1. Opinion

Dockery: Lawmakers renew attacks on the courts

Published Nov. 19, 2015

Florida legislators aren't feeling the love from the courts so they're taking action — again. Based on their dismal rate of success with past efforts to interfere in judicial matters, it might be advisable to drop the case.

The latest skirmish? Redistricting. The crime? Several judges and the Florida Supreme Court have ruled against them.

Some legislators decried them as activists. Some called for their impeachment, and others threatened to subpoena them. One filed a lawsuit in federal court to throw out the Fair Districts amendments passed overwhelmingly by voters.

This isn't the first time legislative feathers were ruffled. In 2010, the Florida Supreme Court removed three proposed constitutional amendments from the ballot. Florida House Speaker Dean Cannon, R-Winter Park, was livid.

Soon after, a joint resolution appeared that would have turned the seven-member court into two five-member courts — one for criminal cases and one for civil cases. Five of the seven justices at the time would have been placed on the criminal court, allowing the governor to pack the civil court with three new appointees — a majority. Presumably his appointees would share his conservative ideology.

Any talk of court packing, retribution or partisanship was met with feigned indignation. The justification for the drastic judicial change was to reduce the case backlog — interesting since the Supreme Court had no backlog problem and the lower courts that did were being refused additional judges.

A stripped-down version without the Supreme Court breakup appeared on the ballot in 2012. It gave the Legislature more oversight in judicial rulemaking and in the judicial nominating process — likely violating the separation of powers between the legislative and judicial branches of government.

Apparently the voters agreed that this was improper overreach and soundly defeated it. Not only didn't it reach the 60 percent threshold, it failed to reach a simple majority, receiving a paltry 37 percent of the vote.

There was a Plan B. The Republican Party of Florida openly worked against the retention of the three Florida Supreme Court justices it considered liberal.

The justices were all retained. Justice Barbara Pariente received 68 percent of the vote, followed by Justice Peggy Quince with 67.7 percent and Fred Lewis with 67.5 percent. Not even close.

In 2014, the Legislature put another constitutional amendment on the ballot to allow an outgoing governor to make prospective appointments to the high court instead of the incoming governor. With at least three justices getting close to mandatory retirement age, they wanted "clarity" in the law.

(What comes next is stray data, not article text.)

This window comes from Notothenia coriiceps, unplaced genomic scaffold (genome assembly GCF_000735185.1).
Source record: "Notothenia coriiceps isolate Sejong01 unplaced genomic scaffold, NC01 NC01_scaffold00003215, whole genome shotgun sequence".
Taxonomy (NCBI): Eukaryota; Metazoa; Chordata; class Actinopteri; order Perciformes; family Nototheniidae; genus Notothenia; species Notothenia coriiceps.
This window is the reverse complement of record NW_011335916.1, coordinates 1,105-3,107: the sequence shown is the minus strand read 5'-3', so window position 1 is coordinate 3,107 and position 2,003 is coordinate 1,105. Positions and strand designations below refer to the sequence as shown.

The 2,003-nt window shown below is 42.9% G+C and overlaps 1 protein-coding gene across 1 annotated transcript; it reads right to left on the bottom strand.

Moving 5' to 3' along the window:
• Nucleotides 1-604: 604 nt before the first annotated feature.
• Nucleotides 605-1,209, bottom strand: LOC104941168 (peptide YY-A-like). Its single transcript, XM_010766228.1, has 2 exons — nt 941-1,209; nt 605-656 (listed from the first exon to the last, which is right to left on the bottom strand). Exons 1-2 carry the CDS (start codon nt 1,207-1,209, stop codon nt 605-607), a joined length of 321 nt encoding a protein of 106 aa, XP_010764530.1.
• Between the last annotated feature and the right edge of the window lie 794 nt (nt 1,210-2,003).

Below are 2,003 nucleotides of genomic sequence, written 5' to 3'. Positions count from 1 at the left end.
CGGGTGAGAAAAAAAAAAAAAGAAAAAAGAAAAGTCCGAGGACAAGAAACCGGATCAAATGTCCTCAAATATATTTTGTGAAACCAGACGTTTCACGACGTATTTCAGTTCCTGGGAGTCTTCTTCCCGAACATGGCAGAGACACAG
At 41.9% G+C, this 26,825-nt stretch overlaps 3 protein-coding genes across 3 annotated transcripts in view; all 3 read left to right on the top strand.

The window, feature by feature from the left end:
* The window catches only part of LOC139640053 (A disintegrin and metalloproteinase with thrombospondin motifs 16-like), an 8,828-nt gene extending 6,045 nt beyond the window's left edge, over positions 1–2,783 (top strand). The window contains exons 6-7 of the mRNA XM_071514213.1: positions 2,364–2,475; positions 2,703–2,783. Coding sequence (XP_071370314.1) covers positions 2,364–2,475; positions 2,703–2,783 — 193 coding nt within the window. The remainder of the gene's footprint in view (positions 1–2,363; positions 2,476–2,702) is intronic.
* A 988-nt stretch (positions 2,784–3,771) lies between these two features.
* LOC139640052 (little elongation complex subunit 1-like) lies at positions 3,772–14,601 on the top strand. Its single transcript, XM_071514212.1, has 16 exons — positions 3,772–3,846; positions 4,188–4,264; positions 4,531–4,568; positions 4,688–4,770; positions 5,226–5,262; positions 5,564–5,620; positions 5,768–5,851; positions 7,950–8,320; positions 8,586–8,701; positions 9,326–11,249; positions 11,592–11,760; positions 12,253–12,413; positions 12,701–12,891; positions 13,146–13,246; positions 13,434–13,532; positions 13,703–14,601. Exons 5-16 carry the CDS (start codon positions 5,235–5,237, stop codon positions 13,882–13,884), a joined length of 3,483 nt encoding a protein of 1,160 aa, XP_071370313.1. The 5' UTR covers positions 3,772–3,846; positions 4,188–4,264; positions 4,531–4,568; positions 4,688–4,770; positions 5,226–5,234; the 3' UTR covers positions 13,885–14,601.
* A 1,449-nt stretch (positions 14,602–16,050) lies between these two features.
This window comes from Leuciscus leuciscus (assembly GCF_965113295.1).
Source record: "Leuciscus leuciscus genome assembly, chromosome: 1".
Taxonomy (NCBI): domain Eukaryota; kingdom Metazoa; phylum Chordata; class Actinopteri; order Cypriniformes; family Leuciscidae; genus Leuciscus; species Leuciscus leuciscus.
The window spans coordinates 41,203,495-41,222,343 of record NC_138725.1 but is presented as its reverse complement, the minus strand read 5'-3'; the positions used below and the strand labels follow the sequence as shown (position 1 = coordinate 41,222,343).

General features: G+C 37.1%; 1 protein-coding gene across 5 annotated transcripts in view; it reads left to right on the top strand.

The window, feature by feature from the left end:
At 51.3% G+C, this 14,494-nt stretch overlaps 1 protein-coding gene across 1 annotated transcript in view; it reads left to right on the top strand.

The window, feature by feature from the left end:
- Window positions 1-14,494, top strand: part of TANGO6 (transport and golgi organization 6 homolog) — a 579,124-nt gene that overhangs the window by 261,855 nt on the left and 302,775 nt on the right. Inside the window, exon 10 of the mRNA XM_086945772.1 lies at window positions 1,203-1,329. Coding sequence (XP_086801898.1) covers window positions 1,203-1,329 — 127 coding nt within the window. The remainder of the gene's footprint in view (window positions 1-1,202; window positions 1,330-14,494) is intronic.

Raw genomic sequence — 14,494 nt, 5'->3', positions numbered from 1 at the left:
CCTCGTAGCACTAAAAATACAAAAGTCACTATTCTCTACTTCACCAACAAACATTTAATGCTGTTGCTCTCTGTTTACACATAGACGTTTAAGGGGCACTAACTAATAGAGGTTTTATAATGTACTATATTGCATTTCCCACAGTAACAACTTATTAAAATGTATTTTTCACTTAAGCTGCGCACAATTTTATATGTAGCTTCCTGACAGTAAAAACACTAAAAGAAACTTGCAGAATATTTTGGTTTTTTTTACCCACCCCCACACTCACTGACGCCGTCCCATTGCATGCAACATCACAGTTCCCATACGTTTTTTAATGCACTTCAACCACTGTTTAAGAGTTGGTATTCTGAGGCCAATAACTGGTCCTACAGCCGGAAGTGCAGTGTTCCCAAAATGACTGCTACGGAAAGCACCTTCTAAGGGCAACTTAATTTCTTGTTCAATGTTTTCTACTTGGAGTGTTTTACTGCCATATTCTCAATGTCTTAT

Voters didn't like that scheme either, voting it down with only 48 percent, far short of the 60 percent needed.

Now here we are again trying to show the judges who's boss. The bills HJR 197 and SJR 322 are a priority of the incoming House speaker, Richard Corcoran, R-Land O'Lakes. They would amend the Constitution by limiting appellate court judges and Supreme Court justices to two six-year terms.

Spend your days with Hayes

Spend your days with Hayes

Subscribe to our free Stephinitely newsletter

Columnist Stephanie Hayes will share thoughts, feelings and funny business with you every Monday.

You’re all signed up!

Want more of our free, weekly newsletters in your inbox? Let’s get started.

Explore all your options

What problem are they trying to address? Voters have the ability to remove them from the bench now through a retention vote.

Here's why it's a bad idea:

• It smells like retaliation. We lose good, experienced judges and justices arbitrarily.

• It might be more difficult to attract good applicants with lawyers unwilling to give up their practices for a short-term opportunity.

• There would be a tremendous loss of institutional knowledge, particularly important at the appellate level.

• More frequent governor appointments would skew the ideology and independence of the courts.

If the measure makes it through the House (likely) and the Senate (iffy), it would still need to win 60 percent of the popular vote in the 2016 election.

Perhaps just having it on the ballot serves a purpose — to drive voter turnout on the promise of getting more conservative judges on the bench. Or maybe those pushing the effort are hoping to demagogue the highly popular term limits that they bemoan for themselves.

By respecting the tenets of separation of powers and checks and balances, voters have consistently rejected legislative attempts to interfere with the judicial branch. It's highly likely they will do so again.

Paula Dockery is a syndicated columnist who served in the Florida Legislature for 16 years as a Republican from Lakeland. She can be reached at


This site no longer supports your current browser. Please use a modern and up-to-date browser version for the best experience.

Chrome Firefox Safari Edge